Your new firm’s transition team will continue to facilitate introductions to those partners in the firm most likely to work and cross-market with you. But take it upon yourself to be proactive and seek out your colleagues. Get out and about in your new office, as well as virtually and in-person to other offices so that you can start developing meaningful internal relationships. Over time, you will also be able to identify “glue” partners, those who live the culture and are trusted internal resources. These partners will be invaluable navigators and ambassadors for you as you integrate into your new home.

While the COVID-19 pandemic brought about some particular challenges in integrating new laterals, we found firms ably adapted even in remote environments. We actually have found a couple of silver lining to the integration process during the pandemic. Partners had more time to pitch in with lateral integration because they spent less time on commuting and travel. Although, in-person meetings have become more challenging, the ability to meet virtually has helped partners to spend meaningful time to get to know their new lateral colleagues and explore ways of working together and pitching business together. From virtual lunches to weekly meetings, the best firms in transitioning spend great effort in sponsoring new laterals, understanding that integration is a months-long process. And from what we’re hearing in the market, the firms that get this right are being rewarded handsomely for this investment of time.

Whether in a remote or in-person environment (now that we are returning to the office), your colleagues understand that embracing a new lateral is not only good for business but also fosters an esprit de corps that will help differentiate their firm when seeking top-tier talent. As firms navigate their return to office policies, take advantage of opportunities for in-person meetings to get to know someone, professionally and personally. We hear all the time how a lunch or dinner made all the difference in feeling accepted and part of things.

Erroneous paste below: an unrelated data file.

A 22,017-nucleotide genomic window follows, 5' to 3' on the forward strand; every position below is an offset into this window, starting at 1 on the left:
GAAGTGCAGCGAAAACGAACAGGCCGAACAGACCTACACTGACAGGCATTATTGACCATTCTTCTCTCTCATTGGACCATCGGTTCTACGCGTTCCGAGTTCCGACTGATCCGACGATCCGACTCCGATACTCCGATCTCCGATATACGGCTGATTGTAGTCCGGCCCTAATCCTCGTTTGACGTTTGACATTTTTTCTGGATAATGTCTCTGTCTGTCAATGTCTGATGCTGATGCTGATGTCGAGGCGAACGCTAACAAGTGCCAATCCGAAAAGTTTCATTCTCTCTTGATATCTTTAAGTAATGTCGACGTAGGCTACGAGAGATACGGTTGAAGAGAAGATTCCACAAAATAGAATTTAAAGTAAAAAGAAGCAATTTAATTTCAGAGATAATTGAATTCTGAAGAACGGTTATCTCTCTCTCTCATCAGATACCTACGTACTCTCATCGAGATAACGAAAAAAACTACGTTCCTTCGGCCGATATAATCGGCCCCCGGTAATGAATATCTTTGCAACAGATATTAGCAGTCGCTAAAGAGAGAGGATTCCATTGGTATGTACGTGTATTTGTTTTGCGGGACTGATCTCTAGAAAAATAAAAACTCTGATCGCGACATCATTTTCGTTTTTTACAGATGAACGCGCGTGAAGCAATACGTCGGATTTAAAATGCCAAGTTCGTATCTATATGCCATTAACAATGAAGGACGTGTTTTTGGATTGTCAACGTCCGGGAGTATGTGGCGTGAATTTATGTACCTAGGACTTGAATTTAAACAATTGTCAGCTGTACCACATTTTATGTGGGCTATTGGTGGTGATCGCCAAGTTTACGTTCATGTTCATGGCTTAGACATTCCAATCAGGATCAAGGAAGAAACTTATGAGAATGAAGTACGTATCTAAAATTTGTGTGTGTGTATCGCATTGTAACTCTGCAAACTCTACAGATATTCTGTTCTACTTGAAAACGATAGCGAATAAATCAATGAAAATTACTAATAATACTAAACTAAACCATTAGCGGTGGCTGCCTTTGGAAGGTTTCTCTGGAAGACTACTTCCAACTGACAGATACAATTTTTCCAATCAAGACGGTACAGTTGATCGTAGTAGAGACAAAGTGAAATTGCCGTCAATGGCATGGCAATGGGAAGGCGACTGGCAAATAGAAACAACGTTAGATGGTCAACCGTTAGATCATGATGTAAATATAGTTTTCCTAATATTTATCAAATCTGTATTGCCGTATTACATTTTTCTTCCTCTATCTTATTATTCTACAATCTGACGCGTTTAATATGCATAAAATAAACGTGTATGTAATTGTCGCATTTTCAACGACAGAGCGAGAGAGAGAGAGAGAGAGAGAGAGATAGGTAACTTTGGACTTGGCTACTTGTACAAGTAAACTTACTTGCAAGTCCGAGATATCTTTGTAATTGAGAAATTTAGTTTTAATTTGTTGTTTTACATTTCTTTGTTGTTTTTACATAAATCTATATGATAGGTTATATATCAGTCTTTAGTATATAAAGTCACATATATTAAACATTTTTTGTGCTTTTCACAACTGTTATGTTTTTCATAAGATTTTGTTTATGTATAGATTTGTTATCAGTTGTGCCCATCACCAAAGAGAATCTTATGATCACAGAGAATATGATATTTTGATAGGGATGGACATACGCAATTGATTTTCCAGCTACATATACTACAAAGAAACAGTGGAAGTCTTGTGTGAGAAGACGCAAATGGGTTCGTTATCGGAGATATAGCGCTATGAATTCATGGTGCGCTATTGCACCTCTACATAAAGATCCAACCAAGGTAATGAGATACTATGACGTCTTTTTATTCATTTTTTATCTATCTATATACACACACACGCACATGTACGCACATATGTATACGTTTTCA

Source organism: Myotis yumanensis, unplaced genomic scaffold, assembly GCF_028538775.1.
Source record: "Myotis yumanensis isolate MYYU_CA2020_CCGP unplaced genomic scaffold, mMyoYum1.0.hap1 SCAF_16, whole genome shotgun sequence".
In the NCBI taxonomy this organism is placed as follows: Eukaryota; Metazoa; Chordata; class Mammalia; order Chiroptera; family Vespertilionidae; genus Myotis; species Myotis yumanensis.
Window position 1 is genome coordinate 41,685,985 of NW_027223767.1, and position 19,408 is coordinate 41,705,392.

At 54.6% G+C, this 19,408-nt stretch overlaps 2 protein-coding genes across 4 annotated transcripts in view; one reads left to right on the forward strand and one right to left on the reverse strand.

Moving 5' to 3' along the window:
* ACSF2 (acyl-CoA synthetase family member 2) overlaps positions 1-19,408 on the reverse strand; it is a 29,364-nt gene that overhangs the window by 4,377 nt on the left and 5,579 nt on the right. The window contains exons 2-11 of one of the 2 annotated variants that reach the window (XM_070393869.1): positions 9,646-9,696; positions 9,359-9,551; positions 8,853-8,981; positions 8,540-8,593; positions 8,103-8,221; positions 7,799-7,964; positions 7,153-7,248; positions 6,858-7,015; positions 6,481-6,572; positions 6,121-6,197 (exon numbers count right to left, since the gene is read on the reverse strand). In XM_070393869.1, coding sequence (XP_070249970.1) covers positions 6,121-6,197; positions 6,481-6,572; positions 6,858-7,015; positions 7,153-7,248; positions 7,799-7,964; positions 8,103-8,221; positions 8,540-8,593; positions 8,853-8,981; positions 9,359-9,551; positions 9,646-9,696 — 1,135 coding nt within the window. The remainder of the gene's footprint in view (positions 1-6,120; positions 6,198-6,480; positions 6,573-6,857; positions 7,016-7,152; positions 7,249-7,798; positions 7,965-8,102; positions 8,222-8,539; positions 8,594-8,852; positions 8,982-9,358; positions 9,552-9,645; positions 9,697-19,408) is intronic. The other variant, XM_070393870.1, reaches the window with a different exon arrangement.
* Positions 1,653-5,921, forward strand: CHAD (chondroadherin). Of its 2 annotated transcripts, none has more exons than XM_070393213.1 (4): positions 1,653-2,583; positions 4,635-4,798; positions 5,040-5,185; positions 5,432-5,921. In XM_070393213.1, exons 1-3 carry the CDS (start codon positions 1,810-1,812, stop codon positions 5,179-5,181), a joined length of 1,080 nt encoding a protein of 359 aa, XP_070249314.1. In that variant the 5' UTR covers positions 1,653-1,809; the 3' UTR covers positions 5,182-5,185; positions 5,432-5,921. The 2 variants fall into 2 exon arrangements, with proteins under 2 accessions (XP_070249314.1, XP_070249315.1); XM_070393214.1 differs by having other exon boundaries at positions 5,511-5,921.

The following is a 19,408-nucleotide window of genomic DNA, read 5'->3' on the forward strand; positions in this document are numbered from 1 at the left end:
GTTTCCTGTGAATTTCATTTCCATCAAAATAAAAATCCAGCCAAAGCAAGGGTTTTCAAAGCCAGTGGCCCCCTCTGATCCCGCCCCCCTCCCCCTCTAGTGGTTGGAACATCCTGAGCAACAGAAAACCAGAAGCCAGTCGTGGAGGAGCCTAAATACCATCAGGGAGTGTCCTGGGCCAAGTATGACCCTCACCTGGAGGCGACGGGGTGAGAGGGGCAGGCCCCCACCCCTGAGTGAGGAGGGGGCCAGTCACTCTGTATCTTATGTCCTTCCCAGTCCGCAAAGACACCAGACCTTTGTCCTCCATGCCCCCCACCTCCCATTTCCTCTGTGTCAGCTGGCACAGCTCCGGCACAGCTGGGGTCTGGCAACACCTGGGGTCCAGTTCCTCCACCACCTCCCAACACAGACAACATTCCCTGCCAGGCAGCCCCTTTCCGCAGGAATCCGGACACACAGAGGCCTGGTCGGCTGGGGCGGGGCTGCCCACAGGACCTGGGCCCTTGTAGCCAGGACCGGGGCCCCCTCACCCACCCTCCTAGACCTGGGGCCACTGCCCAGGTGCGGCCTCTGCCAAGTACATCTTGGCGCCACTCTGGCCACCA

When it comes to business development, you will want to maximize your wins in your initial months at your new firm. In addition to porting over ongoing matters, you will want to identify, with the help of your new firm, those opportunities most likely to bear fruit and be immediate wins for you. These early mandates will provide you traction, confidence and credibility. Do this business development with others and not on your own. By inviting partners to pitch with you, you will present a stronger service proposition to clients in this time of transition while also strengthening your internal relationships and reputation for good citizenship at your new firm. In our long experience in recruiting, we see that longer-term success is enhanced when there is a concerted effort toward integration.

Successfully integrating a new partner into a firm is the goal of your new firm just as much as it is your personal goal. As a recent lateral, there may be times when you feel that your integration is not going smoothly. If that’s the case, reach out to your new firm’s resources who are tasked with helping you settle in and assuring you a smooth glide path in transitioning your work, clients and staff. These resources can typically include the lateral partner recruiting manager, your practice head, the person who was your champion and guide during the interviewing process, and the firm’s marketing team and lead business development officer. They will be eager to help you.

Lastly, keep in mind that every organization has its unique feel, way of communicating, and unwritten rules and protocol. There is no one way that is best, so be open to your new firm’s culture and way of doing things. Show that you are invested in this transition as much as the firm is and you will find yourself feeling at home in no time.